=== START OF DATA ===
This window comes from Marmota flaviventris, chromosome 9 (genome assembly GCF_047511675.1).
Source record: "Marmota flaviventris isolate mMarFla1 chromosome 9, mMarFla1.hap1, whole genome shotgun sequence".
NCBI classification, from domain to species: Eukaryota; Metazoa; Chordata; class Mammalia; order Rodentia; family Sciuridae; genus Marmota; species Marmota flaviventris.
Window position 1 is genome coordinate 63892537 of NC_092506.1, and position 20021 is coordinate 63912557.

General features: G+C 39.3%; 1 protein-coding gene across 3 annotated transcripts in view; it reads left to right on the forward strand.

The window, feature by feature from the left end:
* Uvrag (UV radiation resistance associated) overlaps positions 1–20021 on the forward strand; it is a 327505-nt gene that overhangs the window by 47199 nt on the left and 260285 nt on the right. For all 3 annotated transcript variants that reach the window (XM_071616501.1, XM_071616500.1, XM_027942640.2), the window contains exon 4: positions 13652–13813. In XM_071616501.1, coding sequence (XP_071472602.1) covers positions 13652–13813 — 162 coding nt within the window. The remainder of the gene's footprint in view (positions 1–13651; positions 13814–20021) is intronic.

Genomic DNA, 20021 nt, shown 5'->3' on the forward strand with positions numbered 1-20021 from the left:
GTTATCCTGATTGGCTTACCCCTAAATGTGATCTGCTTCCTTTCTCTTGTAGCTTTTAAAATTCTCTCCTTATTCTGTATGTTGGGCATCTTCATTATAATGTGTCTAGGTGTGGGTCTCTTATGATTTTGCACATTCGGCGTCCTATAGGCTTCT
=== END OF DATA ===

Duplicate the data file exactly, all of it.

This window comes from Marmota flaviventris, chromosome 9 (genome assembly GCF_047511675.1).
Source record: "Marmota flaviventris isolate mMarFla1 chromosome 9, mMarFla1.hap1, whole genome shotgun sequence".
NCBI classification, from domain to species: Eukaryota; Metazoa; Chordata; class Mammalia; order Rodentia; family Sciuridae; genus Marmota; species Marmota flaviventris.
Window position 1 is genome coordinate 63892537 of NC_092506.1, and position 20021 is coordinate 63912557.

General features: G+C 39.3%; 1 protein-coding gene across 3 annotated transcripts in view; it reads left to right on the forward strand.

The window, feature by feature from the left end:
* Uvrag (UV radiation resistance associated) overlaps positions 1–20021 on the forward strand; it is a 327505-nt gene that overhangs the window by 47199 nt on the left and 260285 nt on the right. For all 3 annotated transcript variants that reach the window (XM_071616501.1, XM_071616500.1, XM_027942640.2), the window contains exon 4: positions 13652–13813. In XM_071616501.1, coding sequence (XP_071472602.1) covers positions 13652–13813 — 162 coding nt within the window. The remainder of the gene's footprint in view (positions 1–13651; positions 13814–20021) is intronic.

Genomic DNA, 20021 nt, shown 5'->3' on the forward strand with positions numbered 1-20021 from the left:
GTTATCCTGATTGGCTTACCCCTAAATGTGATCTGCTTCCTTTCTCTTGTAGCTTTTAAAATTCTCTCCTTATTCTGTATGTTGGGCATCTTCATTATAATGTGTCTAGGTGTGGGTCTCTTATGATTTTGCACATTCGGCGTCCTATAGGCTTCT